According to the National Center for Education Statistics, during the 2013-2014 school year, about 20 percent of public schools required students to wear uniforms, an increase from only 12 percent in 1999-2000. Proponents of school uniforms claim that the policy makes schools safer and creates a more positive environment, but opponents say that it places unnecessary limits on students and and can be costly.
Makes Schools Safer
Supporters of uniforms claim they can increase school safety. Uniforms allow staff to quickly identify people who do not belong on campus and limit the ways that gangs can identify themselves. In 1994, Long Beach United School District in California began requiring uniforms with the hopes of improving safety. Just five years later, the overall crime rate in the district was down 91 percent. Specifically, sex offenses dropped 96 percent and number of incidents of vandalism had decreased 69 percent.
Creates a Positive Environment
When all students are dressed alike, economic and social barriers between students are reduced. There is no peer pressure to wear expensive clothes or bullying of those who can't afford designer labels. Children have one less distraction, as they do not have to concern themselves with what others are wearing. Common dress can also make students feel like they belong to the school community, increase pride and even improve attendance. A 2012 study by the University of Houston of 160 public, urban schools, found that student attendance increased after schools began mandating uniforms.
Supporters of school uniforms often cite increased academic achievement as a main reason to adopt such a policy. While there is some anecdotal evidence to support this claim, overall, studies yield inconclusive results. A study by Ryan Yeung in Educational Policy analyzed student data collected from 1988 to 2004. His research found that although some test scores were higher for schools that required uniforms, in others, scores were actually lower.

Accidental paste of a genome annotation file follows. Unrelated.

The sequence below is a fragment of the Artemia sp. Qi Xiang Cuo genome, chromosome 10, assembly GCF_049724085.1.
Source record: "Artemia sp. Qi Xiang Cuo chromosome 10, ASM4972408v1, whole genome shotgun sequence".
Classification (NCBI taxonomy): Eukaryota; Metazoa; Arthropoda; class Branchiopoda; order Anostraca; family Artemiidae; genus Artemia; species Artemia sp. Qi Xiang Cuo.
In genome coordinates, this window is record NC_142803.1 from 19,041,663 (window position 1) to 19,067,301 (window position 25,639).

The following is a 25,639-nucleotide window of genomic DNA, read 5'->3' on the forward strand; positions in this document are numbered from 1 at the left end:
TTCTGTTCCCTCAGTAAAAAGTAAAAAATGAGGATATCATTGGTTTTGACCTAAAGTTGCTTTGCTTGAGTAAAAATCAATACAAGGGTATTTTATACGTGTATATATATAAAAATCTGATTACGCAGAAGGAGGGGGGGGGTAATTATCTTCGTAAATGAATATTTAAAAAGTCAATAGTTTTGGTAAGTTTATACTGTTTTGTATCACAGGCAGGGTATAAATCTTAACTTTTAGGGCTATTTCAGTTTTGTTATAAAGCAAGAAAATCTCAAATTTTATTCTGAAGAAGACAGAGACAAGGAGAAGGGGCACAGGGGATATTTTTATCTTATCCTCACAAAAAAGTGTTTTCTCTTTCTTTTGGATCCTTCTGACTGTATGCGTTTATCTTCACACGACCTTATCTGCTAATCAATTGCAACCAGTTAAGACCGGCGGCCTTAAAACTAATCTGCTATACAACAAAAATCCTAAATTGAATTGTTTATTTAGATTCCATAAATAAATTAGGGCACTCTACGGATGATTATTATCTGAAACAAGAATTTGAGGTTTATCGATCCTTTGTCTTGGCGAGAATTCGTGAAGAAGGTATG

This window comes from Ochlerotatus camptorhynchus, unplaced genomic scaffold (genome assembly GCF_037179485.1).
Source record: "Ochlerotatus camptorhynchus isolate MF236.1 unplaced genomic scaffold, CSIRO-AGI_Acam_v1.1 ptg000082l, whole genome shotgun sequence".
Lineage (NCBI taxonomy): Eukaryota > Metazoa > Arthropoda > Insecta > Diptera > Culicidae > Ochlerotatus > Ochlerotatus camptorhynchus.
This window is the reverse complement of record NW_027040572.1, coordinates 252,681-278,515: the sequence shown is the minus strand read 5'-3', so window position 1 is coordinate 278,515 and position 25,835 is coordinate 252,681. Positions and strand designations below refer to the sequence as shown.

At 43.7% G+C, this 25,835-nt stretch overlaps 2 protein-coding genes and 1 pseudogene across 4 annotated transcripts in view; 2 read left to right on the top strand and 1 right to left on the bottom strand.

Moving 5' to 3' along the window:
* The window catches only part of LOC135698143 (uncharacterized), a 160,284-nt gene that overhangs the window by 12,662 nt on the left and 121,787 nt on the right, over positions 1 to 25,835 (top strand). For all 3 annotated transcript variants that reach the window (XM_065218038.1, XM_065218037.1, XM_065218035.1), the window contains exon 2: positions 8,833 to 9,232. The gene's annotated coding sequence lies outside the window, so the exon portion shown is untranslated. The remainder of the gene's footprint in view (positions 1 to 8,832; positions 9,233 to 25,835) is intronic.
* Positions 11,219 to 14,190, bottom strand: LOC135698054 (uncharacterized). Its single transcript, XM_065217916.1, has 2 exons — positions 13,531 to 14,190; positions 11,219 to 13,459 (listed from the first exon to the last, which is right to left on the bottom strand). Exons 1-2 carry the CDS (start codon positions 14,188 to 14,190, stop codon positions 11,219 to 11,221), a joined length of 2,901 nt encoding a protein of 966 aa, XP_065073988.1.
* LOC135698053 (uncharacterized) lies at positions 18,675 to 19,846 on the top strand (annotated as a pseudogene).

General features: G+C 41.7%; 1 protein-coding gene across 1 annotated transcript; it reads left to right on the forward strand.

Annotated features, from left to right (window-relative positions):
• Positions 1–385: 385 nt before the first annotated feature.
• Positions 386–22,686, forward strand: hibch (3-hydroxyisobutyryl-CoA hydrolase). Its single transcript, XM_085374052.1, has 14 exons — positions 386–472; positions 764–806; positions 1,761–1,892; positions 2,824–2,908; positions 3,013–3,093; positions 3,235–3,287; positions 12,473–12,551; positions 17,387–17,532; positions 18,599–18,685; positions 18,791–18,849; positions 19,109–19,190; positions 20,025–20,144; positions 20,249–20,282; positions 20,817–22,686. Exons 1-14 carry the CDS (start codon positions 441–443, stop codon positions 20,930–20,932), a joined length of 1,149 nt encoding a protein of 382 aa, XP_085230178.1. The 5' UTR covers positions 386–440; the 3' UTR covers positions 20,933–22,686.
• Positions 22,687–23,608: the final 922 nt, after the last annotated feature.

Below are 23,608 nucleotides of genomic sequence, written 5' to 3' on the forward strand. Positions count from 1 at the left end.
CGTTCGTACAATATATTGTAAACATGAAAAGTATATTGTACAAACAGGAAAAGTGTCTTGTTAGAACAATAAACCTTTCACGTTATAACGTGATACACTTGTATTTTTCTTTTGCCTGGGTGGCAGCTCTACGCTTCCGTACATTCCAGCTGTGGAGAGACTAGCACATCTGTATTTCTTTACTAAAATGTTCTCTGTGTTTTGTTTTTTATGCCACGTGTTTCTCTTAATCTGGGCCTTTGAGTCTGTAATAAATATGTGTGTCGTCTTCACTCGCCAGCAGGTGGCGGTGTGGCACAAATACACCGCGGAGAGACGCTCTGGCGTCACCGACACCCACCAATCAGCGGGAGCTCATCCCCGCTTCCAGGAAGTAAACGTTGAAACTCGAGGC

Some opponents claim that uniforms are not a fix-all for the problems that plague schools, but instead violate students' right to express themselves, as guaranteed by the First Amendment. They claim that a dress code can provide guidelines and exclusions for certain types of dress, such as clothing with drug references or vulgar language printed on them, while still allowing students to make their own choices and be an individual.
Even with uniforms, parents would still need to purchase "regular" clothes for when students are not in school, thus creating an additional expense. But 77 percent of families who participated in a 2013 survey sponsored by Lands’ End School Uniform in partnership with the National Association of Elementary School Principals (NAESP) estimated that they paid $150 or less annually on uniforms per child. And 80 percent of respondents found purchasing uniform apparel less financially taxing than purchasing "regular" clothes for school as well as play.
- Psychology Today: Uniform Improvements
- University of Houston: UH Study Suggests School Uniforms Reduce Student Absences, Disciplinary Problems
- GreatSchools.org: Do Uniforms Make Schools Better?
- National Center for Education Statistics: Fast Facts, School Uniforms
- Are School Uniforms a Good Fit? : Results From the ECLS-K and the NELS
- National Survey of School Leaders Reveals 2013 School Uniform Trends
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